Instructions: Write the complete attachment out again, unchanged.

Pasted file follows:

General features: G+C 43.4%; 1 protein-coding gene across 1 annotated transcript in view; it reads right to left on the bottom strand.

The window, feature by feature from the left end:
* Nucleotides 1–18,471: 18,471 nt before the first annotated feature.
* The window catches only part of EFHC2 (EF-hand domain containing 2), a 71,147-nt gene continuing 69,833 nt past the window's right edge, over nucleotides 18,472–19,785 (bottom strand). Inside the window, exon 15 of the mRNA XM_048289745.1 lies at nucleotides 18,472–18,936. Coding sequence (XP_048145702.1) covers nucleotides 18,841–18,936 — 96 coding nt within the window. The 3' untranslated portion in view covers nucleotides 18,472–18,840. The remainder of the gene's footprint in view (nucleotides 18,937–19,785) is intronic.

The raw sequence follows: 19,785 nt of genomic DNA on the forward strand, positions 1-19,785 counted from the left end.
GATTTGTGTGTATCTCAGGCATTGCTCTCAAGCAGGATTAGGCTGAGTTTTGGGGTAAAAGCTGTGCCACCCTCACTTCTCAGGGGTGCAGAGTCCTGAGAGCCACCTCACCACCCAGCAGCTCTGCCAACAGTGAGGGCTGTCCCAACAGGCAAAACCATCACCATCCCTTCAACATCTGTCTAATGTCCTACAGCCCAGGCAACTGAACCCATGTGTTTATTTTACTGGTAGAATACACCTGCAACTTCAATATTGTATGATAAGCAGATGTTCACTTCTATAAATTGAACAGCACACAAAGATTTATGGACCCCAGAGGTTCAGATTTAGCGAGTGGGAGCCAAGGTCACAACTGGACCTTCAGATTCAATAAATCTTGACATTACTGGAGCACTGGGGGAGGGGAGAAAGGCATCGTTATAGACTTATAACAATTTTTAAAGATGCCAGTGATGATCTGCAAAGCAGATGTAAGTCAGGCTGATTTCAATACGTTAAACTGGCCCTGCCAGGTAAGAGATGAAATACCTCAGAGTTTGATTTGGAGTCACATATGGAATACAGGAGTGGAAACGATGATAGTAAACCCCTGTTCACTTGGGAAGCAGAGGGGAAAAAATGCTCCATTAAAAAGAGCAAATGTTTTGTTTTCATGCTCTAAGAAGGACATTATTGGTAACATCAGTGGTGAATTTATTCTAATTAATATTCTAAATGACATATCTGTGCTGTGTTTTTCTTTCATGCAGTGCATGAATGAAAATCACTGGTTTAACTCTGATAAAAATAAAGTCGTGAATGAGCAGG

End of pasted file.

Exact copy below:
General features: G+C 43.4%; 1 protein-coding gene across 1 annotated transcript in view; it reads right to left on the bottom strand.

The window, feature by feature from the left end:
* Nucleotides 1–18,471: 18,471 nt before the first annotated feature.
* The window catches only part of EFHC2 (EF-hand domain containing 2), a 71,147-nt gene continuing 69,833 nt past the window's right edge, over nucleotides 18,472–19,785 (bottom strand). Inside the window, exon 15 of the mRNA XM_048289745.1 lies at nucleotides 18,472–18,936. Coding sequence (XP_048145702.1) covers nucleotides 18,841–18,936 — 96 coding nt within the window. The 3' untranslated portion in view covers nucleotides 18,472–18,840. The remainder of the gene's footprint in view (nucleotides 18,937–19,785) is intronic.

The raw sequence follows: 19,785 nt of genomic DNA on the forward strand, positions 1-19,785 counted from the left end.
GATTTGTGTGTATCTCAGGCATTGCTCTCAAGCAGGATTAGGCTGAGTTTTGGGGTAAAAGCTGTGCCACCCTCACTTCTCAGGGGTGCAGAGTCCTGAGAGCCACCTCACCACCCAGCAGCTCTGCCAACAGTGAGGGCTGTCCCAACAGGCAAAACCATCACCATCCCTTCAACATCTGTCTAATGTCCTACAGCCCAGGCAACTGAACCCATGTGTTTATTTTACTGGTAGAATACACCTGCAACTTCAATATTGTATGATAAGCAGATGTTCACTTCTATAAATTGAACAGCACACAAAGATTTATGGACCCCAGAGGTTCAGATTTAGCGAGTGGGAGCCAAGGTCACAACTGGACCTTCAGATTCAATAAATCTTGACATTACTGGAGCACTGGGGGAGGGGAGAAAGGCATCGTTATAGACTTATAACAATTTTTAAAGATGCCAGTGATGATCTGCAAAGCAGATGTAAGTCAGGCTGATTTCAATACGTTAAACTGGCCCTGCCAGGTAAGAGATGAAATACCTCAGAGTTTGATTTGGAGTCACATATGGAATACAGGAGTGGAAACGATGATAGTAAACCCCTGTTCACTTGGGAAGCAGAGGGGAAAAAATGCTCCATTAAAAAGAGCAAATGTTTTGTTTTCATGCTCTAAGAAGGACATTATTGGTAACATCAGTGGTGAATTTATTCTAATTAATATTCTAAATGACATATCTGTGCTGTGTTTTTCTTTCATGCAGTGCATGAATGAAAATCACTGGTTTAACTCTGATAAAAATAAAGTCGTGAATGAGCAGG